Gestation period Platypus: 10 – 14 days
Higher classification Yinotheria
Scientific name Monotremata
Lifespan Platypus: 17 years
Mass Platypus: 1 – 2.4 kg
|Lower classifications Echidna, Ornithorhynchidae|
Monotremes egg laying mammals
Monotremes are basal mammals that lay eggs (Prototheria) instead of giving birth to live young like marsupials (Metatheria) and placental mammals (Eutheria). The only surviving examples of monotremes are all indigenous to Australia and New Guinea, although there is evidence that they were once more widespread. The existing monotreme species are the platypus and four species of echidnas. There is currently some debate regarding monotreme taxonomy.
- Monotremes egg laying mammals
- The monotremes mammals that lay eggs
- General characteristics
- Reproductive system
- Fossil monotremes
- Fossil species
The word monotreme comes from the Greek μονός, monos ("single") and τρῆμα, trema ("hole"), referring to the cloaca.
The monotremes mammals that lay eggs
Like other mammals, monotremes are warm-blooded with a high metabolic rate (though not as high as other mammals; see below); have hair on their bodies; produce milk through mammary glands to feed their young; have a single bone in their lower jaw; and have three middle-ear bones.
In common with reptiles and marsupials, monotremes lack the connective structure (corpus callosum) which in placental mammals is the primary communication route between the right and left brain hemispheres. The anterior commissure does provide an alternate communication route between the two hemispheres, though, and in monotremes and marsupials it carries all the commissural fibers arising from the neocortex, whereas in placental mammals the anterior commissure carries only some of these fibers.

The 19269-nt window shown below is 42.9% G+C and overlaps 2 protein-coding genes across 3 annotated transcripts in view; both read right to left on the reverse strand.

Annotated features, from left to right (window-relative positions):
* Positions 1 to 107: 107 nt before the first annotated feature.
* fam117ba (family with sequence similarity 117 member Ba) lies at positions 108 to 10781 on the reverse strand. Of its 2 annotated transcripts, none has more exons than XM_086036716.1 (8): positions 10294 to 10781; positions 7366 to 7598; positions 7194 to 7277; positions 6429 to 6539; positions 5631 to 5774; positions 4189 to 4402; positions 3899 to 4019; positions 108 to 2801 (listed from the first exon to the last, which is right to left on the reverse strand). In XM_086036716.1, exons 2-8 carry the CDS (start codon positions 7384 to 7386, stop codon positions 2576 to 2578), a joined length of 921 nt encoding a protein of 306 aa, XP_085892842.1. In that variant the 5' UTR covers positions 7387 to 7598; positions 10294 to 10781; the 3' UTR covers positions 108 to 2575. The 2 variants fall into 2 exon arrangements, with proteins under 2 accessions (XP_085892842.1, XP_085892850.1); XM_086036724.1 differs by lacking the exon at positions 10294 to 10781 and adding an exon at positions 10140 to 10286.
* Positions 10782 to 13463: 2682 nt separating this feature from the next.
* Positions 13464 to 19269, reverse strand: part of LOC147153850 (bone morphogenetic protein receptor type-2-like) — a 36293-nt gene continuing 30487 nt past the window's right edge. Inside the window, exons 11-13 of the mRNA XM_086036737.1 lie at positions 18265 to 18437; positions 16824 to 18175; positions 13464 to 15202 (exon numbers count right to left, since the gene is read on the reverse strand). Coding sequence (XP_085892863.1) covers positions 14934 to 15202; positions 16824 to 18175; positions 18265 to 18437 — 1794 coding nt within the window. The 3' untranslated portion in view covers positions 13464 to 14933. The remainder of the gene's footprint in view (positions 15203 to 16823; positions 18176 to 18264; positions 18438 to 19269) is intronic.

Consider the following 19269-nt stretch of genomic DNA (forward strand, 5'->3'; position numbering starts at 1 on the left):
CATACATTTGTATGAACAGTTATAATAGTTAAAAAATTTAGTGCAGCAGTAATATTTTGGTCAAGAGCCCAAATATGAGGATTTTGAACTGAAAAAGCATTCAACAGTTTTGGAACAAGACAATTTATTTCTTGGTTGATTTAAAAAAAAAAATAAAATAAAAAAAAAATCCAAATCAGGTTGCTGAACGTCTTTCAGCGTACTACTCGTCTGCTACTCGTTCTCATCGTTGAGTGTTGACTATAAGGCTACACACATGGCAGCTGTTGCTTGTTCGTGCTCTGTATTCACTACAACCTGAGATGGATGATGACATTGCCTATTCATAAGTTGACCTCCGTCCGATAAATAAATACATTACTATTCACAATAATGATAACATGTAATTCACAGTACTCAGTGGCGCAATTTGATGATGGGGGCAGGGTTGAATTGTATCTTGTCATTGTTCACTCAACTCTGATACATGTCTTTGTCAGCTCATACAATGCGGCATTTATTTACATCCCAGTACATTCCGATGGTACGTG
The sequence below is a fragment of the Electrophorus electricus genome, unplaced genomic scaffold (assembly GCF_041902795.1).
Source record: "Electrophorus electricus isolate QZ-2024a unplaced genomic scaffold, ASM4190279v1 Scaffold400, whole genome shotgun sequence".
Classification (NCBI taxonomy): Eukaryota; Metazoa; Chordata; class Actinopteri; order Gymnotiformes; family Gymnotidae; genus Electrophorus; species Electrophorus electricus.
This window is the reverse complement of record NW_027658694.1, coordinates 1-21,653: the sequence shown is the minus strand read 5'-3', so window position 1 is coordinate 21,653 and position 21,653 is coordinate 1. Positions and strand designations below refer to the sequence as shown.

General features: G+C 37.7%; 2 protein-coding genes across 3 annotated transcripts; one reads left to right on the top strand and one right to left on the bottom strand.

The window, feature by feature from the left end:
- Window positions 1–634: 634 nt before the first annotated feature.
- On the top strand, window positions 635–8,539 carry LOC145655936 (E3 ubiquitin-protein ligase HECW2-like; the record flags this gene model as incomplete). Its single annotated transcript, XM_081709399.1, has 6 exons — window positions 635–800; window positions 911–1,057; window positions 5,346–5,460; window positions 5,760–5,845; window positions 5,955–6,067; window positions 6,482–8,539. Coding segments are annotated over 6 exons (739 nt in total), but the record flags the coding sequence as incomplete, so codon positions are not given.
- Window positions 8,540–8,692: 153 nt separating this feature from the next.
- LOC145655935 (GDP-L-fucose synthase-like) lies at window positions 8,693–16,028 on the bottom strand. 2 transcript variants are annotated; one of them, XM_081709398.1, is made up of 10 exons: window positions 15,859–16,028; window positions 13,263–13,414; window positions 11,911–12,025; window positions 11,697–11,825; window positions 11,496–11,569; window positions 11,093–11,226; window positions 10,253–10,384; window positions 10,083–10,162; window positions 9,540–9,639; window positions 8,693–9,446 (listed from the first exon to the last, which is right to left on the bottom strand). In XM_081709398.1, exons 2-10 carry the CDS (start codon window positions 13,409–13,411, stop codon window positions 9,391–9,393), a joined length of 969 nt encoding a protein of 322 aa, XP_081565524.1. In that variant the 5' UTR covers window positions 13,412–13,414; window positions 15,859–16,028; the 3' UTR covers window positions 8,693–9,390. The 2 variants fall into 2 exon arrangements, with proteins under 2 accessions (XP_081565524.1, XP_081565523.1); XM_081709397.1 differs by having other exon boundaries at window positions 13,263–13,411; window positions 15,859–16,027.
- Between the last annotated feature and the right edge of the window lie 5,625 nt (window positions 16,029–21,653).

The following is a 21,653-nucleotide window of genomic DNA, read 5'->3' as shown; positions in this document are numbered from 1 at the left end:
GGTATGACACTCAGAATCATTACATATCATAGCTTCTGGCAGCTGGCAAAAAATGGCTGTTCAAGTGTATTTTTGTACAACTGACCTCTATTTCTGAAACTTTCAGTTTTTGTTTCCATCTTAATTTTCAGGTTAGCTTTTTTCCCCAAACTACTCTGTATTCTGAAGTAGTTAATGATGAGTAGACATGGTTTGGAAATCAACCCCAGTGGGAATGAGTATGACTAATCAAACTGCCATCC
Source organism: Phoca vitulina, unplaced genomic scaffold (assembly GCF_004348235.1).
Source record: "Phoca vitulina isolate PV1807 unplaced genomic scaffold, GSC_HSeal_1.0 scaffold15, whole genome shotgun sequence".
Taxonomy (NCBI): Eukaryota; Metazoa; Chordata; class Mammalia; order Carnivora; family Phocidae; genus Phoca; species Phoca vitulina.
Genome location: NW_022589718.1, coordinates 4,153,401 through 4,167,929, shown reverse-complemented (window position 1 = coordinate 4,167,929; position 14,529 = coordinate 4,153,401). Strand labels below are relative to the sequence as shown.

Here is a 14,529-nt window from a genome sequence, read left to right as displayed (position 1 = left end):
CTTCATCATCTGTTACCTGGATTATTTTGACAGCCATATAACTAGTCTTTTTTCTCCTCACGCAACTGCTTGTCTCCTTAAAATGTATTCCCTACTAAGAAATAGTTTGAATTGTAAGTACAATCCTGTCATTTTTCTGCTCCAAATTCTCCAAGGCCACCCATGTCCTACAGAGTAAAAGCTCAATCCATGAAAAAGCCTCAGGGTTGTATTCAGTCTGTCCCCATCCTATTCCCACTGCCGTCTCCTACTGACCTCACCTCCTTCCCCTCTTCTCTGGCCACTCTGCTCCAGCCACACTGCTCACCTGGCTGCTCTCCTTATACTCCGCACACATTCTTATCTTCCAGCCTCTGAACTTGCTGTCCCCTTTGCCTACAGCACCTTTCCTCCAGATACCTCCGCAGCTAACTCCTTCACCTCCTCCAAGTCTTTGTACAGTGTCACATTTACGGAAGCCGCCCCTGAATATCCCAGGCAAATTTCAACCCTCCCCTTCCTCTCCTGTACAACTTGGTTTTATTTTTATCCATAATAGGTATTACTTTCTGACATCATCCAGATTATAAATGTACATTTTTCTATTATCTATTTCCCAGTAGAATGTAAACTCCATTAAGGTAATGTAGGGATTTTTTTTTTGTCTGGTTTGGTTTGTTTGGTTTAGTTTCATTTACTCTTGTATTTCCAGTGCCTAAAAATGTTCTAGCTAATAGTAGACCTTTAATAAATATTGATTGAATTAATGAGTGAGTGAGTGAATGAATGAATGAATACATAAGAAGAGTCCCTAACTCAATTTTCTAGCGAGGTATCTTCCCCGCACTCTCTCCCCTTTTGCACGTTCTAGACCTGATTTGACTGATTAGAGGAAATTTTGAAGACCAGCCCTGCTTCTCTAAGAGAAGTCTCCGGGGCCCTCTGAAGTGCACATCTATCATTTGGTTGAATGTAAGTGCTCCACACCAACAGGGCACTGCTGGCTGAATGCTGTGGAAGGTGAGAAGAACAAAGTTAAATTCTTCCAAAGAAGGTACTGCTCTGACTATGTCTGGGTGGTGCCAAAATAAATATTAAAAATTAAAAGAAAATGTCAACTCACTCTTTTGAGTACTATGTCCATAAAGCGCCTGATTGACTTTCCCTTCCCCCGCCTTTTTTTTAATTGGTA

Extant monotremes lack teeth as adults. Fossil forms and modern platypus young have a "tribosphenic" form of molars (with the occlusal surface formed by three cusps arranged in a triangle), which is one of the hallmarks of extant mammals. Some recent work suggests that monotremes acquired this form of molar independently of placental mammals and marsupials, although this is not well established. Toothloss in modern monotremes might be related to their development of electrolocation.
Monotreme jaws are constructed somewhat differently from those of other mammals, and the jaw opening muscle is different. As in all true mammals, the tiny bones that conduct sound to the inner ear are fully incorporated into the skull, rather than lying in the jaw as in cynodonts and other premammalian synapsids; this feature, too, is now claimed to have evolved independently in monotremes and therians, although, as with the analogous evolution of the tribosphenic molar, this is disputed. Nonetheless, findings on the extinct species Teinolophos confirm that suspended ear bones evolved independently among monotremes and therians. The external opening of the ear still lies at the base of the jaw.